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Caddy experience boosts Missouri women's golfer Alina Rogers

Sunday, September 30, 2012 | 6:00 a.m. CDT
Missouri golf player Alina Rogers entered an exclusive scholarship program in Ontario, Canada, which has helped her improve her golf game for the Tigers.

COLUMBIA — Alina Rogers watched as her short putt wobbled across the green then off the outside edge of the cup. She tapped in the next putt for a double bogey Sept. 18 at the Wild Eggs Cardinal Cup.

It was Rogers' worst score of the day, a blemish on an otherwise solid round of 2-over par 74. The Missouri women's golf team finished just one stroke behind Louisville, the host and eventual winner. 

The Tigers plan on using their home course advantage Monday when Louisville and other schools come toThe Club at Old Hawthorne for the Johnie Imes Invitational.

Regardless of how well Rogers plays at "the Johnie," it will be a more enjoyable experience for the sophomore than her first tournament of the season on Sept. 10. After making a five-and-a-half hour trip to Lincoln, Neb., for the Chip-N Club Invitational, Rogers slept on her shoulder wrong and was unable to play.

Nearly in tears, one of the first people she called was Phil Hardy.

Hardy is in charge of a scholarship program at Beacon Hall Golf Club in Aurora, Ontario. Rogers gained access to the exclusive country club through the scholarship program and has spent her past six summers there. Her time at the club has helped develop her golf game and her relationship with Hardy.

Beacon Hall's scholarship program allows non-members to caddy and network with the club's members, who are typically executives. Rogers once caddied for Blackberry CEO Jim Balsillie. Caddies are also given access to the golf course, driving range and Hardy's instruction.

Hardy's teaching helped Rogers improve from averaging 13 strokes over par a round to one stroke over par.

Today, Hardy and Rogers will speak on the phone every night after a tournament. The conversation usually has to do with golf fundamentals, such as maintaining good posture throughout her swing.

"I enjoy the phone calls. I sincerely appreciate our relationship," Hardy said by phone. "Next to my family, she's one of the closest people to me."

Rogers said that if she's really struggling, she will even send Hardy a video of her swing.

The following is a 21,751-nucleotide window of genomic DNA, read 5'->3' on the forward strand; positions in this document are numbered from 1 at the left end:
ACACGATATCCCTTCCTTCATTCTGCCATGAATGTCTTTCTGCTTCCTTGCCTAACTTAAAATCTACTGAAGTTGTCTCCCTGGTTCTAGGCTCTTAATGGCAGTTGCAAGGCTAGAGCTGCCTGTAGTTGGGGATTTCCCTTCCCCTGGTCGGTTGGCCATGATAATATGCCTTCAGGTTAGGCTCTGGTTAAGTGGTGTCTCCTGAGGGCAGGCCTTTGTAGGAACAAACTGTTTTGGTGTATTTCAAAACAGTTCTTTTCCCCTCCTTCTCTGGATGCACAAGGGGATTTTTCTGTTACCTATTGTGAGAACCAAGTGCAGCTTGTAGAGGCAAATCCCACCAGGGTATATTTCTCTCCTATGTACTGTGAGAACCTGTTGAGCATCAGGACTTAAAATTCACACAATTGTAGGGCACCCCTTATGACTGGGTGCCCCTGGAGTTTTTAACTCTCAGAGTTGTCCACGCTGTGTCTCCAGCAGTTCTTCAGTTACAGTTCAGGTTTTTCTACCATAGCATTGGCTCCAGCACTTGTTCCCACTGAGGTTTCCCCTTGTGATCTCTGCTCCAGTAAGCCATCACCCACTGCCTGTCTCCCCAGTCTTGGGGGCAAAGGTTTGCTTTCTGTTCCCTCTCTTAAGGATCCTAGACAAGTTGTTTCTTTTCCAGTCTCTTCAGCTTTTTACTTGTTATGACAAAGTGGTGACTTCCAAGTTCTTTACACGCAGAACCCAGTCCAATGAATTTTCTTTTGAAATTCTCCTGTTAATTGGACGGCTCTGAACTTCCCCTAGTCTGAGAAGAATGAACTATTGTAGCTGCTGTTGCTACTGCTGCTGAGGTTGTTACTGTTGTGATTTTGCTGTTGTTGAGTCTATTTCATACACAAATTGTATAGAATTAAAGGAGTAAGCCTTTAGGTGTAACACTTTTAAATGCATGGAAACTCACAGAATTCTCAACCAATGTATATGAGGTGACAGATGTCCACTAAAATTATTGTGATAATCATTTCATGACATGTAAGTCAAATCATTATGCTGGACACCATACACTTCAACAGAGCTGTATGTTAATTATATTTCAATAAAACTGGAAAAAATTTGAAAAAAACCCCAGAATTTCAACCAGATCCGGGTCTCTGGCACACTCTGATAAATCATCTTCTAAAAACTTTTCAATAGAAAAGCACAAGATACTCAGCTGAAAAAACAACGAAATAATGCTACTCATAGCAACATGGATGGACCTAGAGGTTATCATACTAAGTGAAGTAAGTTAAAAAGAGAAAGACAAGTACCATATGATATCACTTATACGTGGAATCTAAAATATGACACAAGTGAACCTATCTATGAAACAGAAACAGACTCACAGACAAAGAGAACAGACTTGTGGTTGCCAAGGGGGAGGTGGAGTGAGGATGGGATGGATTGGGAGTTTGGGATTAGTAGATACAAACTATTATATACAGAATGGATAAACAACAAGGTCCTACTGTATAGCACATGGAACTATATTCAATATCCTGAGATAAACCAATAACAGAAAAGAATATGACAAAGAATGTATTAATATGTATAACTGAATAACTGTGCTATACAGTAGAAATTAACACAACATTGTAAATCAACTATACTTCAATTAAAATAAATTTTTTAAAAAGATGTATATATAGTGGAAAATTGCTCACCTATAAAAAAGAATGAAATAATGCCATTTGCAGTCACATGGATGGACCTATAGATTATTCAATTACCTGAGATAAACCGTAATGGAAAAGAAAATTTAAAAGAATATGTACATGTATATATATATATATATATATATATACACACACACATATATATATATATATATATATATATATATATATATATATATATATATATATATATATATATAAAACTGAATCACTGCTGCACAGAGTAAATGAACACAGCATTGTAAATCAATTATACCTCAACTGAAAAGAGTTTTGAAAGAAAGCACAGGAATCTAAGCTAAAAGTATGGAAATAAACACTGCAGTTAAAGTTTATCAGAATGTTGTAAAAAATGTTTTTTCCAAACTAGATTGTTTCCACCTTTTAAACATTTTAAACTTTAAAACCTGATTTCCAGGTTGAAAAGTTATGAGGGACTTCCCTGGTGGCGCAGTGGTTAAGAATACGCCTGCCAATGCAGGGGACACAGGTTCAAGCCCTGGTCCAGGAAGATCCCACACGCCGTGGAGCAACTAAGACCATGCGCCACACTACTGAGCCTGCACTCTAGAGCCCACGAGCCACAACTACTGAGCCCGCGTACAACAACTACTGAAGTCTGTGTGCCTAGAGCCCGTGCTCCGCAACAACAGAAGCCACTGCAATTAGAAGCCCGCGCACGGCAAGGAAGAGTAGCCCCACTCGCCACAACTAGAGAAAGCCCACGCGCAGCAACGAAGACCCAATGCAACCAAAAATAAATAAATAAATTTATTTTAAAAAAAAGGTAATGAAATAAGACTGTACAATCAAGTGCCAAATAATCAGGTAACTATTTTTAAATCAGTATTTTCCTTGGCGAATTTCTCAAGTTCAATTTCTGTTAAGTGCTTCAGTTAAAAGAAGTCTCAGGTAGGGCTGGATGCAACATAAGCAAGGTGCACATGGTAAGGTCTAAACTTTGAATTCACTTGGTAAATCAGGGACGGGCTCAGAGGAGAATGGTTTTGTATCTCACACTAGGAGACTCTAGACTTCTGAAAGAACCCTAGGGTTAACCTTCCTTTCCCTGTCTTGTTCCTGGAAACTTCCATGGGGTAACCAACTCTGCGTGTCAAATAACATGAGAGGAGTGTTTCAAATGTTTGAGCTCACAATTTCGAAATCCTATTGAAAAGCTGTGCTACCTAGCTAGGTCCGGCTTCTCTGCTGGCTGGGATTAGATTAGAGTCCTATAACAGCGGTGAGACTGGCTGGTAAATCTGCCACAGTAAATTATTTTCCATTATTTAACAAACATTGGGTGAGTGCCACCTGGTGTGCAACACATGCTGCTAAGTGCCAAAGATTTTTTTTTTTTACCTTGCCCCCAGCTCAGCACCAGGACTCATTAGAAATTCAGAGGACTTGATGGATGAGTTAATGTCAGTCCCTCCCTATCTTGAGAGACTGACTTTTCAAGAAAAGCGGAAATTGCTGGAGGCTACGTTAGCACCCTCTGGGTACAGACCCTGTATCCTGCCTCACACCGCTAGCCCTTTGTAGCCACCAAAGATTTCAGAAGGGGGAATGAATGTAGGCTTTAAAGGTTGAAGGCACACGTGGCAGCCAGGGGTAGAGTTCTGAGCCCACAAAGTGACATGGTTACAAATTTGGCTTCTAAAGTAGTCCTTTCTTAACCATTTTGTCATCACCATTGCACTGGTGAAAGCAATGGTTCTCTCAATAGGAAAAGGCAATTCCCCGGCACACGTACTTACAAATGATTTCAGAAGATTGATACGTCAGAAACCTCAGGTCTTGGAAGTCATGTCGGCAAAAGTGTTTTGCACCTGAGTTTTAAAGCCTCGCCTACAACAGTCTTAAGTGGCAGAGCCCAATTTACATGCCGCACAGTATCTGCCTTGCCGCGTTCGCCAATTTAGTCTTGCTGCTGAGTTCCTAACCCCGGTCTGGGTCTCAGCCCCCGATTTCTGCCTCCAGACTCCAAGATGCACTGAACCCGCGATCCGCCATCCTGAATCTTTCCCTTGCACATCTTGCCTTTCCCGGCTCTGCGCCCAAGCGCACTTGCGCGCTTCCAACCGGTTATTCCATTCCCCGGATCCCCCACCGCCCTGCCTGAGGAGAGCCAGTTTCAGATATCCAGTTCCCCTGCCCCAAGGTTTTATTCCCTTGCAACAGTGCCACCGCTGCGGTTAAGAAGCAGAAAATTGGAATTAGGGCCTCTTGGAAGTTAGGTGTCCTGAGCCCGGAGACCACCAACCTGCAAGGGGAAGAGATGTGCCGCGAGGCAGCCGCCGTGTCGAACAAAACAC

Hardy's instruction helped Rogers finish fourth in the Canadian Women's Amateur Championship this summer. A top-three finish would have given her an invitation to play for Team Canada.

Rogers' family moved from Neustadt, Germany to Toronto when she was 13. Even though her father is a tennis instructor, she's been taking golf lessons since age 7.

“I can’t run,” Rogers said, laughing, “My dad knew that, so golf was my only option.”

Her father was the one that told her about the new scholarship opportunity at Beacon Hall, and he coached her in preparation for the interview process.

With his help, she became the first female caddy at Beacon Hill. The members consider her the best caddy at the club.

"Beacon Hall is a special place,” Rogers said.

Caddying has also benefited her golf game. Typically, a caddy is the only person a golfer may ask for advice on putting. College golfers are not afforded the luxury of a caddy but the extra experience predicting putts on the green has helped her own golf game. 

Missouri coach Stephanie Priesmeyer said her putting ability is one of her strengths.

“She’s a competitor,”Priesmeyer said. “She’ll be (on the practice range) early.”

Even when Rogers is not playing, she wants her teammates to win. She drove a golf cart around to deliver peanut butter and jelly sandwiches to her teammates because she was injured during the season's first tournament.

Michelle Butler took Rogers spot for the tournament and said she appreciated her support.

“It’s hard to watch your team play when you’re not. What she did was really admirable,” Butler said. “She handled it the best that she could have.”

Rogers said that she would love a chance to play with the tournament on the line because she feels she plays best under pressure. She offered a simple key to success for Monday's tournament.

“For me," she said. "I just have to swing the damn club well.”


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